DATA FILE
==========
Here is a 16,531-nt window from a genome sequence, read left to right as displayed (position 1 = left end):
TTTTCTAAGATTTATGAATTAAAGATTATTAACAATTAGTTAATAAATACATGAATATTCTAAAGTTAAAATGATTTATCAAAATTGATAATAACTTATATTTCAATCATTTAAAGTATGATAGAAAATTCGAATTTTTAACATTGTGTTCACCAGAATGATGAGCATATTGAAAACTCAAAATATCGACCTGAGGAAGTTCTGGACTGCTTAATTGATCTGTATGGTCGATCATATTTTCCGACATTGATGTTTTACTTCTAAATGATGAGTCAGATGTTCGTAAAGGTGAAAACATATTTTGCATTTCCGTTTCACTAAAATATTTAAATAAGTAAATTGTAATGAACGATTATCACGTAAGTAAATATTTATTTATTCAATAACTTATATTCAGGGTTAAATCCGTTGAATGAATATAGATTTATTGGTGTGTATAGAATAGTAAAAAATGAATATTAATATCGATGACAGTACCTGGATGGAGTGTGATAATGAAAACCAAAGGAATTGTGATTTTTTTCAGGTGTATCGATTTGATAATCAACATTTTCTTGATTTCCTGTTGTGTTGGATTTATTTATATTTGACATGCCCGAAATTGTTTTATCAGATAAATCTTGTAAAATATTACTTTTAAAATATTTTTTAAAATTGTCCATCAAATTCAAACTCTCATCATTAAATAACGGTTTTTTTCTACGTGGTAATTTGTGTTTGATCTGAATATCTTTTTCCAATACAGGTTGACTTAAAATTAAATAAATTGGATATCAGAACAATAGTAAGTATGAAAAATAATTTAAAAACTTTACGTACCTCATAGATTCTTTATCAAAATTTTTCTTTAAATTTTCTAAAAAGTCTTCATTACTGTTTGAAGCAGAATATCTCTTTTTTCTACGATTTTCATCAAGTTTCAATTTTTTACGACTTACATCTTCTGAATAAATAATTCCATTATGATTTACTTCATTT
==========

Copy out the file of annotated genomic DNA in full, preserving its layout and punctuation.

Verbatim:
Here is a 16,531-nt window from a genome sequence, read left to right as displayed (position 1 = left end):
TTTTCTAAGATTTATGAATTAAAGATTATTAACAATTAGTTAATAAATACATGAATATTCTAAAGTTAAAATGATTTATCAAAATTGATAATAACTTATATTTCAATCATTTAAAGTATGATAGAAAATTCGAATTTTTAACATTGTGTTCACCAGAATGATGAGCATATTGAAAACTCAAAATATCGACCTGAGGAAGTTCTGGACTGCTTAATTGATCTGTATGGTCGATCATATTTTCCGACATTGATGTTTTACTTCTAAATGATGAGTCAGATGTTCGTAAAGGTGAAAACATATTTTGCATTTCCGTTTCACTAAAATATTTAAATAAGTAAATTGTAATGAACGATTATCACGTAAGTAAATATTTATTTATTCAATAACTTATATTCAGGGTTAAATCCGTTGAATGAATATAGATTTATTGGTGTGTATAGAATAGTAAAAAATGAATATTAATATCGATGACAGTACCTGGATGGAGTGTGATAATGAAAACCAAAGGAATTGTGATTTTTTTCAGGTGTATCGATTTGATAATCAACATTTTCTTGATTTCCTGTTGTGTTGGATTTATTTATATTTGACATGCCCGAAATTGTTTTATCAGATAAATCTTGTAAAATATTACTTTTAAAATATTTTTTAAAATTGTCCATCAAATTCAAACTCTCATCATTAAATAACGGTTTTTTTCTACGTGGTAATTTGTGTTTGATCTGAATATCTTTTTCCAATACAGGTTGACTTAAAATTAAATAAATTGGATATCAGAACAATAGTAAGTATGAAAAATAATTTAAAAACTTTACGTACCTCATAGATTCTTTATCAAAATTTTTCTTTAAATTTTCTAAAAAGTCTTCATTACTGTTTGAAGCAGAATATCTCTTTTTTCTACGATTTTCATCAAGTTTCAATTTTTTACGACTTACATCTTCTGAATAAATAATTCCATTATGATTTACTTCATTT